Could Westminster’s rejection of a tax on coffee cups be seen as an opportunity by ministers in Holyrood? David Burrows reports.
A charge on disposable cups in Scotland has moved a step closer after the government agreed “in principle” to the idea. However, the commitment – part of a deal struck between the Scottish National Party and the Scottish Greens for the 2019-20 budget – comes just a month after a major coffee cup recycling initiative was launched in Glasgow. So is it best to wait and see if this works before punting out another Pigouvian tax?
Those behind the so-called “Cup Movement” – including Keep Scotland Beautiful and the Paper Cup Recycling and Recovery Group (PCRRG) – have urged ministers to wait and see whether the scheme works before looking at any form of taxation.
Coffee cup recycling rates have increased from one in 400 to one in 25, according to PCRRG figures published last year. And there are now more than 4,500 cup recycling points. “It is vital that industry plays its part in supporting behaviour change activities to help us get cups collected for recycling,” said Neil Whittall, the PCRRG chairman, at the launch.
Scotland consumes an estimated 500m of the throwaway items every year, 95m of those in Glasgow. Research has shown that single-use cups make up 48% of Glasgow’s drinks waste. Launched in January and 18 months in the making, the Cup Movement has been billed as a “truly collaborative initiative”.
PCRRG members including Costa, McDonald’s UK, Greggs, Starbucks UK and Pret A Manger will put new collection points in place. The recycling specialist Simply Cups is involved, but it isn’t yet clear how or where the cups will be recycled. The longer-term aspiration is to encourage consumers to “switch to reusable containers”.
Still, support for a so-called “latte levy” has been growing steadily, and a recycling rate of just 4% is unlikely to impress ministers keen to support action to reduce packaging waste. The considerable benefits of the 5p plastic bag charge – which will soon rise to 10p – will also have encouraged policymakers to think bigger. Or some of them, at least.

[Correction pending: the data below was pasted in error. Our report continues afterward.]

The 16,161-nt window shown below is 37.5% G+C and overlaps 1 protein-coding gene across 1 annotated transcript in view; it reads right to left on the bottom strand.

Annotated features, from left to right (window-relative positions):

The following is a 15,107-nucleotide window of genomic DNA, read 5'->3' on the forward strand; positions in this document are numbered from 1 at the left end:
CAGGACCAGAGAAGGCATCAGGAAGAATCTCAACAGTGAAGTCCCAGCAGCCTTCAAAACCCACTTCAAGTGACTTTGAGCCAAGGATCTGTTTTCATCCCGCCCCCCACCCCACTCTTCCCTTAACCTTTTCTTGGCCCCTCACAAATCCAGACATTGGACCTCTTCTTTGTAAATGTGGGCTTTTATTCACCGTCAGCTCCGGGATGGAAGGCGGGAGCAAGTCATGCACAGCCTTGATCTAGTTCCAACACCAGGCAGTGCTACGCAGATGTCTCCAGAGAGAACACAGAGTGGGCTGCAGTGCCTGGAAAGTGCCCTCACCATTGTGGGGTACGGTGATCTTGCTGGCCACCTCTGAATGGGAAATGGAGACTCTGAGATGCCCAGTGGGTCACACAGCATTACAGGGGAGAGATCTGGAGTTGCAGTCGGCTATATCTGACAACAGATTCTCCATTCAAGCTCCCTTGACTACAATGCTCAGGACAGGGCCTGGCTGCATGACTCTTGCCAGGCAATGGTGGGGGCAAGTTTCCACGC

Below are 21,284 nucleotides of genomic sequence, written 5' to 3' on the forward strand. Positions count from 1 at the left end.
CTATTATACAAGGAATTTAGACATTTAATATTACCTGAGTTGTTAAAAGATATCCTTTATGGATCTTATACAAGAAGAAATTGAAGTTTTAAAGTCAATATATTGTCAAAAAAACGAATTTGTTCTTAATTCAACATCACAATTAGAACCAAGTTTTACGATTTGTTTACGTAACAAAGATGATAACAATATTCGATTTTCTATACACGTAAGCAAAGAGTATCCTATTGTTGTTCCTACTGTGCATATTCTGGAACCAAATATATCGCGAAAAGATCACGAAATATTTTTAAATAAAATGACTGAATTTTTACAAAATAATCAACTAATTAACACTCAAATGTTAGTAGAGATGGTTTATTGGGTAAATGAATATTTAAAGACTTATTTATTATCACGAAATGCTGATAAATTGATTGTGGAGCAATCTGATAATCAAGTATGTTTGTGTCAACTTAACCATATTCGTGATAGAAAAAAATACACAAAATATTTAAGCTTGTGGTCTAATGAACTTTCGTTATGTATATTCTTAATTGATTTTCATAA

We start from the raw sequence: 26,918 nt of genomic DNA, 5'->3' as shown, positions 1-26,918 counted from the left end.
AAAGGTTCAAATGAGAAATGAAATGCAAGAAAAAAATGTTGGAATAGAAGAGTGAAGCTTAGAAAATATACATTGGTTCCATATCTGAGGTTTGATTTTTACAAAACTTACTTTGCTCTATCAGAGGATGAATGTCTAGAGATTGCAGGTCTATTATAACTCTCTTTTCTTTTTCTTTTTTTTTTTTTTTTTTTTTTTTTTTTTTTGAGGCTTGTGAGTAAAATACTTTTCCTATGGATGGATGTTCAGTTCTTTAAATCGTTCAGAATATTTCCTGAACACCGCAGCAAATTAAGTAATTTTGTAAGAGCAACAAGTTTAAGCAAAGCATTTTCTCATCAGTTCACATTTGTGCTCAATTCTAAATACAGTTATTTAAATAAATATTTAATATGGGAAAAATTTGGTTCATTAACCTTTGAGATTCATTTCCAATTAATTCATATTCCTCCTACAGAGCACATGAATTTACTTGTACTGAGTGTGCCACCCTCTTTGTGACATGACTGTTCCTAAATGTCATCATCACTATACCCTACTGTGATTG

In Westminster, the chancellor, Philip Hammond, has ruled out a tax on cups for now. But that could be seen as opportunity in Holyrood: the Scottish government is keen to be seen as a pioneer of resource management. It has led the charge on separate collections of food waste and consistent collections of recyclables at the kerbside. Come 2021, landfilling of some materials will also be banned, while a target to cut food waste by 33% by 2025 was the first of its kind in Europe. Scotland is also one step ahead of England when it comes to a deposit return scheme.
A tax on cups would therefore seem like a logical, vote-winning step. The Greens estimate that a 25p charge could raise between £50m and £200m, which could be channelled back to local authorities. And now the government seems pretty much convinced it’s a good idea too. Environmental charges “have a role to play in influencing consumer behaviour”, said Derek Mackay, the cabinet secretary for finance, economy and fair work, in a letter to the Scottish Green Party, and the government “agree in principle to the use of charging in relation to disposable drinks cups, alongside other measures to promote the changes that we want and need to see in Scotland”.
The deal struck with the Scottish Greens does not guarantee a cup charge, however. Any decision will probably be delayed until later this year, when the government’s expert panel will provide its advice on how to deal with single-use items such as cups and straws. Proposals will then be brought forward in 2019-20 for legislation. If it’s a tax, it will need approval from Westminster. However, this stage could be sidestepped by using existing powers to introduce a levy based on the plastic bag charge.
“The UK government failed to introduce its much-hyped coffee cup tax, so Scotland has a chance to lead the way and show we are serious about tackling the scourge of plastic pollution,” said the Scottish Greens’ environment spokesperson, Mark Ruskell. “Being a leader on this issue is not only the right thing to do but it will create opportunities for innovative Scottish businesses to develop sustainable alternatives.”
However, opinion among foodservice businesses appears divided – at least according to a recent report “from the street” by the BBC. A lot will rest on the finer details of how the levy will work – including the businesses expected to take part – and those all important recommendations from the expert panel (which, perhaps notably, doesn’t include any experts from environmental campaigning groups). Until then, the first latte levy remains a possibility rather than a reality.